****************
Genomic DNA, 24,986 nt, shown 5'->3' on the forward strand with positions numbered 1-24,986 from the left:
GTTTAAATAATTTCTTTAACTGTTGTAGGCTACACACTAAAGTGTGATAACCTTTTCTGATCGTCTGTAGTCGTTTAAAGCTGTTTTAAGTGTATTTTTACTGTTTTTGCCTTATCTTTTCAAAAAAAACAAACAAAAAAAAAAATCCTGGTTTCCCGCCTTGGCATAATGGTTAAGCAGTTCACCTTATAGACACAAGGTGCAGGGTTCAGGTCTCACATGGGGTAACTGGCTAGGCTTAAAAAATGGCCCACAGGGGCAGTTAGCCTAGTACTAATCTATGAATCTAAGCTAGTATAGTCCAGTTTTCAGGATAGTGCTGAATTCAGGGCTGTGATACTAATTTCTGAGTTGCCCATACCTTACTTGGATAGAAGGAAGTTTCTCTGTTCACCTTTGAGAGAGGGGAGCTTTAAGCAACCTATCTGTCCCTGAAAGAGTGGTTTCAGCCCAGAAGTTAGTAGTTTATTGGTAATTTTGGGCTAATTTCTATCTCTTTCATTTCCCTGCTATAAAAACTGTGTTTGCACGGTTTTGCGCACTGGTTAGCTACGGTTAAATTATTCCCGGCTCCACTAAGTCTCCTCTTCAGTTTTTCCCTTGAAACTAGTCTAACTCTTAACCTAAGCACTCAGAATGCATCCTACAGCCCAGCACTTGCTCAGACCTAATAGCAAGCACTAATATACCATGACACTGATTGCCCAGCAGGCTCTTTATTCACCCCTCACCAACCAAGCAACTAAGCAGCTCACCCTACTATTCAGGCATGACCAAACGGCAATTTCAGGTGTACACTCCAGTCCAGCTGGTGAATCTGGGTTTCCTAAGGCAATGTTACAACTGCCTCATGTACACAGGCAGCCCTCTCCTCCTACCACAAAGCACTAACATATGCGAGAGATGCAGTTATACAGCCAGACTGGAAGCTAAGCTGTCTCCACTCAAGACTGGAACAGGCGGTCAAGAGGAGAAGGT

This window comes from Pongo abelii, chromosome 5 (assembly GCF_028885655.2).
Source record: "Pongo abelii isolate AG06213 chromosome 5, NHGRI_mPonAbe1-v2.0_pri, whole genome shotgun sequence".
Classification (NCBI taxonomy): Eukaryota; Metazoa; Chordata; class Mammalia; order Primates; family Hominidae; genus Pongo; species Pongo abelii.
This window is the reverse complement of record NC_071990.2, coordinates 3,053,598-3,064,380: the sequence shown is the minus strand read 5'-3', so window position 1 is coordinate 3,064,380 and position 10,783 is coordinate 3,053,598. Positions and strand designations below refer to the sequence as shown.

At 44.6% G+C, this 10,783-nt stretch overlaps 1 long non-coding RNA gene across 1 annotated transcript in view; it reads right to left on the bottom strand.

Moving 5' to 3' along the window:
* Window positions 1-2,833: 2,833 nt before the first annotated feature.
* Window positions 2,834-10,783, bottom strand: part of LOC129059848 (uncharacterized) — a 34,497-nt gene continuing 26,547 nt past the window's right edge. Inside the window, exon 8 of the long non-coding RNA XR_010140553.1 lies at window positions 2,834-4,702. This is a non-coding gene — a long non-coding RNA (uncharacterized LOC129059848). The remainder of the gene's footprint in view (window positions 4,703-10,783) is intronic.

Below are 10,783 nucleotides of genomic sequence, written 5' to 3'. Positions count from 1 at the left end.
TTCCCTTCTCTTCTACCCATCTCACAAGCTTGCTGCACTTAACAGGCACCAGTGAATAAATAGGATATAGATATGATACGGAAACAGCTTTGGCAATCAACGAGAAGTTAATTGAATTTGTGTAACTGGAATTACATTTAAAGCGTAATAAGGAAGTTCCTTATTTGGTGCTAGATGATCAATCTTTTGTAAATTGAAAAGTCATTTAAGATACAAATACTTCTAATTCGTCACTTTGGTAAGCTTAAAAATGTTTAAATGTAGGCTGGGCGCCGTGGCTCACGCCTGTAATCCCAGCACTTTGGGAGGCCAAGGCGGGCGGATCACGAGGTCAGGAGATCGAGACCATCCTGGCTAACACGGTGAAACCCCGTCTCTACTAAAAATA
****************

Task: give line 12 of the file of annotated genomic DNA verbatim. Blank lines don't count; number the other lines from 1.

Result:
TTCCCTTCTCTTCTACCCATCTCACAAGCTTGCTGCACTTAACAGGCACCAGTGAATAAATAGGATATAGATATGATACGGAAACAGCTTTGGCAATCAACGAGAAGTTAATTGAATTTGTGTAACTGGAATTACATTTAAAGCGTAATAAGGAAGTTCCTTATTTGGTGCTAGATGATCAATCTTTTGTAAATTGAAAAGTCATTTAAGATACAAATACTTCTAATTCGTCACTTTGGTAAGCTTAAAAATGTTTAAATGTAGGCTGGGCGCCGTGGCTCACGCCTGTAATCCCAGCACTTTGGGAGGCCAAGGCGGGCGGATCACGAGGTCAGGAGATCGAGACCATCCTGGCTAACACGGTGAAACCCCGTCTCTACTAAAAATA